Validation of ECC-based algorithm another step in ECC standardization and widespread adoption
MISSISSAUGA, Ontario – (November 15, 2004)– Certicom Corp. (TSX: CIC), the authority for strong, efficient cryptography, today announced that that its implementation for the Elliptic Curve Digital Signature Algorithm (ECDSA) has earned the Federal Information Processing Standards (FIPS) 186-2 validation certification No.1 -making it the first company to receive the designation for an elliptic curve cryptography (ECC) -based algorithm.
This validation is particularly valuable for original equipment manufacturers (OEMs) and software vendors who sell to government organizations. By using Certicom's ECDSA implementation in their products, they meet FIPS requirements without undergoing the time-consuming and costly testing process. ECDSA is used to build in digital signature functionality and is a faster alternative to legacy algorithms.
For the cryptography community, and in particular proponents of ECC, the testing of ECC as part of the FIPS validation process is a significant step in the adoption of this public key cryptosystem. Considered a benchmark for security in government, a FIPS validation assures users that a given technology has passed rigorous testing by an accredited third party lab as set out by the National Institute of Standards for Technology (NIST) and can be used to secure sensitive information. Typically, it drives wide-scale adoption in government and in commercial sectors, particularly in the financial and healthcare sectors that recognize the significance of FIPS validation. This milestone in ECC's evolution follows last year's announcement from the National Security Agency (NSA) that ECC is a 'crucial technology'. Both events are part of the U.S. Government's crypto modernization program.
"A major hurdle to widespread adoption of any security technology is standardization. We witnessed that 25 years ago with the Data Encryption Standard (DES) and now are seeing it play out with Advanced Encryption Standards (AES), the successor to DES," said Scott Vanstone, founder and executive vice-president, strategic technology at Certicom. "As a complementary cryptosystem to AES, we can expect the same for ECC. By testing ECC-based algorithms in the FIPS certification process, NIST added a level of assurance that says they've done the due diligence on it and now organizations can be very comfortable adopting it."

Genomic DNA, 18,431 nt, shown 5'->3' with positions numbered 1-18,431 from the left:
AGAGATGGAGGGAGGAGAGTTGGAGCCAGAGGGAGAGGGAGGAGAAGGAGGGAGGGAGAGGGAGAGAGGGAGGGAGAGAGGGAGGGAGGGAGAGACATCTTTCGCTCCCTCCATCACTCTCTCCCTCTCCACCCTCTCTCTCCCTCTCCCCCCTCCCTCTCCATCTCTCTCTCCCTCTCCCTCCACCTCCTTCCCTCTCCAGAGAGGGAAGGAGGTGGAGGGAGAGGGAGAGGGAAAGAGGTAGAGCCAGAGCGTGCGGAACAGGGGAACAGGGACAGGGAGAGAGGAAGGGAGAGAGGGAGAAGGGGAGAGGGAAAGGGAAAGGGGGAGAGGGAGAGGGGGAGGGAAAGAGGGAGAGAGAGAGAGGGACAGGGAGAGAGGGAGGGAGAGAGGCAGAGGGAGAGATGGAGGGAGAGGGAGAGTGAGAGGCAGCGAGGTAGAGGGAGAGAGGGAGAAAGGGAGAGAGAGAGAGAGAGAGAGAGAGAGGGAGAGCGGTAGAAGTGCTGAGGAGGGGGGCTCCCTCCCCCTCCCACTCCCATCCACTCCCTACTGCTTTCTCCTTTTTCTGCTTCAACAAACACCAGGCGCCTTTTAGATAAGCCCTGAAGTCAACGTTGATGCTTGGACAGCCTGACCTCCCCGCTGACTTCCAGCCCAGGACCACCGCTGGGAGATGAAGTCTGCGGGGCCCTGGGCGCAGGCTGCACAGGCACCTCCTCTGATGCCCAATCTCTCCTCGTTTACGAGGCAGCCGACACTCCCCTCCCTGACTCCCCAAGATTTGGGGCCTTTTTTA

ECC is a computationally efficient form of cryptography that offers equivalent security to other competing technologies but with much smaller key sizes. This results in faster computations, lower power consumption, as well as memory and bandwidth savings, thereby making it ideal for today's resource-constrained environments.
Certicom is considered a pioneer in ECC research and implementations, backed by 20 years of experience. The company developed the industry's first toolkit to include ECC, which has since been adopted by over 300 organizations. Tomorrow it will host the Certicom ECC Conference 2004, the first-ever conference that brings together Elliptic Curve Cryptography researchers, industry experts and users. During the two-day conference, participants from North America, Europe and Asia will discuss the evolution of ECC and share best implementation practices and insights for future applications.
Certicom Corp. (TSX:CIC) is the authority for strong, efficient cryptography required by software vendors and device manufacturers to embed security in their products. Adopted by the US Government’s National Security Agency (NSA), Certicom technologies for Elliptic Curve Cryptography (ECC) provide the most security per bit of any known public key scheme, making it ideal for constrained environments. Certicom products and services are currently licensed to more than 300 customers including Motorola, Oracle, Research In Motion, Terayon, Texas Instruments and Unisys. Founded in 1985, Certicom is headquartered in Mississauga, ON, Canada, with offices in Ottawa, ON; Reston, VA; San Mateo, CA; and London, England. Visit www.certicom.com.
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|Tim Cox||Brendan Ziolo|
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